Robert A. Steavens, 49, of Attica, was charged with two counts of scheme to defraud in the second degree. Attica Police say Steavens obtained cigarettes from both the 7-Eleven and Ben Go’s gas station, both in Attica, under false pretenses. He is due in Attica Village Court at 10 a.m. March 13.

Dakota O. Irvin, 25, of Attica, was charged Feb. 11 with criminal contempt in the first degree, unlawful imprisonment in the second degree, and endangering the welfare of a child. Attica Police responded to a domestic incident on Main Street in the village. The investigation showed Irvin violated a complete stay away order of protection issued by Genesee County Family Court. He was put in Wyoming County Jail on $5,000 cash bail or $10,000 bond. He is due in Attica Village Court at 10 a.m. March 13. The Attica Police were assisted by the Wyoming County Sheriff’s Department.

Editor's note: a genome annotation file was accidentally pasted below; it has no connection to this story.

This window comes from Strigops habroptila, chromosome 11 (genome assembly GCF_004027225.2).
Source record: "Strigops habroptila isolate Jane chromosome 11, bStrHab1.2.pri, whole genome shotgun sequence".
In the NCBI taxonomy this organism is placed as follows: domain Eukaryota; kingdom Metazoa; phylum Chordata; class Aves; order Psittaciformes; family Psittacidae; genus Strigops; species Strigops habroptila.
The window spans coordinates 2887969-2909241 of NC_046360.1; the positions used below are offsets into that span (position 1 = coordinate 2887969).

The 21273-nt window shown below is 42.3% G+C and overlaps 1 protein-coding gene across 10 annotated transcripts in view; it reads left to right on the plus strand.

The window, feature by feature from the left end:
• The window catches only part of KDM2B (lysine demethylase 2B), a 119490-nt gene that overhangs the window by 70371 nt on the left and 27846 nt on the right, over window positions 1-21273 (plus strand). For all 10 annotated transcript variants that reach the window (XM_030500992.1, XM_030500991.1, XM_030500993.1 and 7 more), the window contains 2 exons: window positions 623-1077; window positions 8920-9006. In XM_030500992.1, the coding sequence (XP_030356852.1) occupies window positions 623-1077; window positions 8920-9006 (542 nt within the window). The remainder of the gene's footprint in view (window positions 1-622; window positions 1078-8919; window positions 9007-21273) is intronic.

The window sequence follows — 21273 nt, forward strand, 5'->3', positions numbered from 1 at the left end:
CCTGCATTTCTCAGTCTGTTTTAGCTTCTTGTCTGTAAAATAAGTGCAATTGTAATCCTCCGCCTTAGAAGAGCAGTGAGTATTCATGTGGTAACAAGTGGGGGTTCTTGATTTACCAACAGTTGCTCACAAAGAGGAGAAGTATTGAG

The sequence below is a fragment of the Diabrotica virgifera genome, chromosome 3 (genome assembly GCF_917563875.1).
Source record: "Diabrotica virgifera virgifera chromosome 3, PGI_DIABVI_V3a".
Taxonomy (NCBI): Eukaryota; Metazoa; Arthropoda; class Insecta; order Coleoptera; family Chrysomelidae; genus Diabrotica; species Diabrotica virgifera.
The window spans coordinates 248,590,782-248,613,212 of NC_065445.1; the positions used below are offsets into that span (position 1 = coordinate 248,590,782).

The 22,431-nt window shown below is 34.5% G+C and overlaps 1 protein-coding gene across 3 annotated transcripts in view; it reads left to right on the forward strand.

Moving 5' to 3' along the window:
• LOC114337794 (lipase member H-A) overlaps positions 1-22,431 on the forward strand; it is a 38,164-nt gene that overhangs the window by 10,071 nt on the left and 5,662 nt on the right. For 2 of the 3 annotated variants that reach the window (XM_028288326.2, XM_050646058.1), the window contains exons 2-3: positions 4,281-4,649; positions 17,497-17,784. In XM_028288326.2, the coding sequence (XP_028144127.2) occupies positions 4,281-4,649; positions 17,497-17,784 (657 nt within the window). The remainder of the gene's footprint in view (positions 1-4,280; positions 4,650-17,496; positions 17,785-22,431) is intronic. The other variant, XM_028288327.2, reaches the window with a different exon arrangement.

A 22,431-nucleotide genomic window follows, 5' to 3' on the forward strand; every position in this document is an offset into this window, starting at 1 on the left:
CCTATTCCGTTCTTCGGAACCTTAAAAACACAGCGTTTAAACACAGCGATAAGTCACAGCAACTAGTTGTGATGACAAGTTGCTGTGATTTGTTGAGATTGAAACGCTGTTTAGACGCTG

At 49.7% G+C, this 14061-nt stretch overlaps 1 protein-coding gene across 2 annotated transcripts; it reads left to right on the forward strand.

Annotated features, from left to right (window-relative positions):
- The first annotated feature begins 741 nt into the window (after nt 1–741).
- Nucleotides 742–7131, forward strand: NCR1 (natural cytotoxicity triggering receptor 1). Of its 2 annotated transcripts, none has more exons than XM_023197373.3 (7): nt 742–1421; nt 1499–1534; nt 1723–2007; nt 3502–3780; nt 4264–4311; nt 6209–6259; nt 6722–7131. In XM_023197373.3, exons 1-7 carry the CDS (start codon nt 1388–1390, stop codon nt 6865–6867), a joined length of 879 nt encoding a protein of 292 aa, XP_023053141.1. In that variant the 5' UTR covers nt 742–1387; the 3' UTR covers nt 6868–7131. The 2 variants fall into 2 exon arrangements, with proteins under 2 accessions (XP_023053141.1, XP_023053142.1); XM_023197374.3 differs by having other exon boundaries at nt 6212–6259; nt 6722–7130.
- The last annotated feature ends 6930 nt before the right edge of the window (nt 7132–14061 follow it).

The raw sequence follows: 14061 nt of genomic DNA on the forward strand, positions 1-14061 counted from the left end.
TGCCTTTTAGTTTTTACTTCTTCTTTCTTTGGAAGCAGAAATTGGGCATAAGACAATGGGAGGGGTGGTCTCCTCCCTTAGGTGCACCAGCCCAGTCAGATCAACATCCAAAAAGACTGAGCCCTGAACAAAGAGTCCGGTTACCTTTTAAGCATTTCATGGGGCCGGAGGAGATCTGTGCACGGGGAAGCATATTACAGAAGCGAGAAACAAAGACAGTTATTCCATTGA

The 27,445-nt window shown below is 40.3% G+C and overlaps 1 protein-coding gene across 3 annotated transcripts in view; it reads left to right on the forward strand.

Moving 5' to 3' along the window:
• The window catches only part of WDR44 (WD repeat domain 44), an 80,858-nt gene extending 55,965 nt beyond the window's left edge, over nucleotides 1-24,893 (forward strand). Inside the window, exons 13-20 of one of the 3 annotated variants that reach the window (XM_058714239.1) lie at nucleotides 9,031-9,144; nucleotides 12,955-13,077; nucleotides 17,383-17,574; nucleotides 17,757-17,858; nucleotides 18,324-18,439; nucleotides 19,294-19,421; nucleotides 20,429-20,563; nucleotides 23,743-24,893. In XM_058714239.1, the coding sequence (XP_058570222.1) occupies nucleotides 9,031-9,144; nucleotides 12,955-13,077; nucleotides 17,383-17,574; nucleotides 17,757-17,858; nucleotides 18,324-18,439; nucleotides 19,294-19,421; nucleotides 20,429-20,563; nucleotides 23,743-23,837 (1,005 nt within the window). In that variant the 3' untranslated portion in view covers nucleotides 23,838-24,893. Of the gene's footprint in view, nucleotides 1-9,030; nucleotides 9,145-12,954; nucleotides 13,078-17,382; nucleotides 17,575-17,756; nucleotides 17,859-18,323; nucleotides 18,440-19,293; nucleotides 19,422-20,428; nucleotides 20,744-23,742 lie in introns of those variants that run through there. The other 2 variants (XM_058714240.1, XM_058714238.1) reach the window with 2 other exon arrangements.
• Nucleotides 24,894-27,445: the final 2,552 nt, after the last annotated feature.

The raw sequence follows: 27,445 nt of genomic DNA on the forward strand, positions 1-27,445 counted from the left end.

Heather Foote, 39, of Perry, was charged Feb. 13 with aggravated unlicensed operation of a motor vehicle in the third degree, and inadequate tail lamps. Foote was stopped on North Center Street in the Village of Perry. During the investigation it was allegedly found that her license was suspended for failure to answer a summons out of Monroe County. She is due in Perry Village Court at a later date.

Toupoc Allen, 22, of Warsaw, was charged Feb. 8 with driving while intoxicated, driving with a blood alcohol content above .08 percent, driving while impaired by drugs, driving while impaired by drugs and alcohol combined, and failure to use headlights after dark. Wyoming County Sheriff’s deputies say Allen was seen driving on Main Street and East Buffalo Street without any headlights on. Additionally, his vehicle was said to have broken down in the driving lane on East Buffalo Street. During the investigation, he was given field sobriety tests, which he allegedly failed, and submitted a breath test which allegedly showed a BAC above .08 percent. Allen was also given a drug influence evaluation by a Wyoming County Drug Recognition Expert, who determined he was also impaired by drugs. He was put in Wyoming County Jail on $1,000 cash bail. He is due in court March 6. Warsaw Police Department assisted with the investigation.